“The biggest thing I felt was gratefulness. I was so thankful,” Grawvunder said. “I think any of the girls would have been a perfect fit. But I was really thankful that the Chamber of Commerce gave me the opportunity to be a face for Park falls.”
Grawvunder will be a junior at Chequamegon High School this coming fall. She participated in a couple of pageants while living in North Carolina, but said she concentrates on figure skating and kayaking in Park Falls.
“Honestly, anytime I can be around the water, I love the lakes and rivers and the ocean,” said Grawvunder, who is considering biology with interest in marine biology in college. “I also love my friends and especially my family.”
Alexis has three grown siblings. She is the only sibling still in high school.
When her parents’ David and Melissa Grawvunder nominated her, Alexis said she liked that the pageant was about showing “you’re a part of the community and support your community, and want to give a helping hand and be willing to try new things for the good of your community.”
“I just wanted to play a larger role in my community and help out,” Grawvunder said. “I wanted to just do everything I could.”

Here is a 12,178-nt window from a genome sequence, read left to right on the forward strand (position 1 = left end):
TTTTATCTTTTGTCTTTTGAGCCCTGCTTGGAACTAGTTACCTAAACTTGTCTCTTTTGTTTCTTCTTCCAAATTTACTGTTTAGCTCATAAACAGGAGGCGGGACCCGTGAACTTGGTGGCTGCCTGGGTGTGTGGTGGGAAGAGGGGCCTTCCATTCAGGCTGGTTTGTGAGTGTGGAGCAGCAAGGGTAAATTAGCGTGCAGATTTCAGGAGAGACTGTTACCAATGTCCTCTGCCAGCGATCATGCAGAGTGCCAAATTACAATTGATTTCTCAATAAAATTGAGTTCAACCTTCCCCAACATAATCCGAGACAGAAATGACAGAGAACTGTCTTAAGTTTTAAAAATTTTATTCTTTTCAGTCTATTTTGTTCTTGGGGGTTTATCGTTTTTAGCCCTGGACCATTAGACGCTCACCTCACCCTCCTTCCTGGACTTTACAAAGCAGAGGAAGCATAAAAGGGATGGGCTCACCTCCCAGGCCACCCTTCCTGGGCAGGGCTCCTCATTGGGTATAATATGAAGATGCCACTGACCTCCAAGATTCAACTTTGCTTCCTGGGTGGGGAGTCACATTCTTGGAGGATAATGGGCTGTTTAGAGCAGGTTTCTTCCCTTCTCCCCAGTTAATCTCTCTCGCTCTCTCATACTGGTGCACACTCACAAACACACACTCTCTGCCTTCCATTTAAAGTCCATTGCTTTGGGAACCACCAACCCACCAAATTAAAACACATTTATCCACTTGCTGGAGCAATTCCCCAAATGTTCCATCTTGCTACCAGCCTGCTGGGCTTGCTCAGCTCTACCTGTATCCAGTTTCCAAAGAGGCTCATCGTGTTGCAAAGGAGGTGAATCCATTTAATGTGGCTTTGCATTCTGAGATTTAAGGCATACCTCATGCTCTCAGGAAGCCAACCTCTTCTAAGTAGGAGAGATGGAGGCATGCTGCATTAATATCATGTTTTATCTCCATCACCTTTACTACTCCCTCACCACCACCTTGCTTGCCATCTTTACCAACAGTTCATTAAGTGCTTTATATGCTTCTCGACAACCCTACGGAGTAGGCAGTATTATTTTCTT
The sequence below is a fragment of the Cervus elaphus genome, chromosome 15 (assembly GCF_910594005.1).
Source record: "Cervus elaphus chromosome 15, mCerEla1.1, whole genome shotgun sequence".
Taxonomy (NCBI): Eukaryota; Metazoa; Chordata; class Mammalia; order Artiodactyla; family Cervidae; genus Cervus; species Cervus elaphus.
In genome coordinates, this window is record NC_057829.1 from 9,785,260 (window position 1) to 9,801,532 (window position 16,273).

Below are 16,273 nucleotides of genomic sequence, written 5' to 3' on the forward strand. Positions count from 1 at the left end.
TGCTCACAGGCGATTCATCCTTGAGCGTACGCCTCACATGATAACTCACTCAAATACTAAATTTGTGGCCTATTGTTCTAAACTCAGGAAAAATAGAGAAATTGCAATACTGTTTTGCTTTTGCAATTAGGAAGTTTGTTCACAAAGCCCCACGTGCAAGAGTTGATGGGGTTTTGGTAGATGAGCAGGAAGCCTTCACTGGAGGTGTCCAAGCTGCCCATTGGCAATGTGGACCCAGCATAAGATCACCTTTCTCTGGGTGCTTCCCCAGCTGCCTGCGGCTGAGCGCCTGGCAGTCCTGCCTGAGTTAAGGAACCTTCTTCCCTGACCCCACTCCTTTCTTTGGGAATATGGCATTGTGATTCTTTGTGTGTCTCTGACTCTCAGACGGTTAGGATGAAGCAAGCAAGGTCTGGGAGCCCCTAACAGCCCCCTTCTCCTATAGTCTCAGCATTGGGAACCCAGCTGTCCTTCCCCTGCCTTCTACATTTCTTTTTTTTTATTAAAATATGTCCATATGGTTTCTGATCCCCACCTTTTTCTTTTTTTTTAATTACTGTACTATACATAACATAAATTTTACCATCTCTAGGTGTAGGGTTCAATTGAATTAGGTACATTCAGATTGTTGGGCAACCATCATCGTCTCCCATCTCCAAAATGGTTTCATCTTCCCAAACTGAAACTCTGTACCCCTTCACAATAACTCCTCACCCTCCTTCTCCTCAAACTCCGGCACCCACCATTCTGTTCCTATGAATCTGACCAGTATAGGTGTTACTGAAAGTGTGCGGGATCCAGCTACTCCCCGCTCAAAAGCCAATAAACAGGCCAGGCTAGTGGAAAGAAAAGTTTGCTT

Grawvunder isn’t sure what she will have to do in an official capacity throughout the year but will make herself available for various events that will likely be coordinated through the Park Falls Area Chamber of Commerce.
The scholarship is a real plus and Grawvunder said she is thankful. As for the competition, she did practice her poise and stage presence, annunciation and prepared for questions that might be asked of her by the judges.
“My speaking voice and just mentally preparing myself for the event entirely,” she said.
She recalls the most challenging question was “what is the greatest issue facing her generation?”
She replied that many of her generation lack confidence and self esteem. There is a need for role models and leadership and she wants to step up.
The pageant was part of that effort as a way to help improve public speaking by getting in front of people in a high pressure situation to gain confidence, she said.
PARK FALLS — The city of Park Falls will receive $3.75 million for investment in water distribution infrastructure, according to an Aug. 4 press release from Wisconsin Gov. Tony Evers. The funds are to help the city afford fixes that support water conservation and safe drinking water efforts for the city.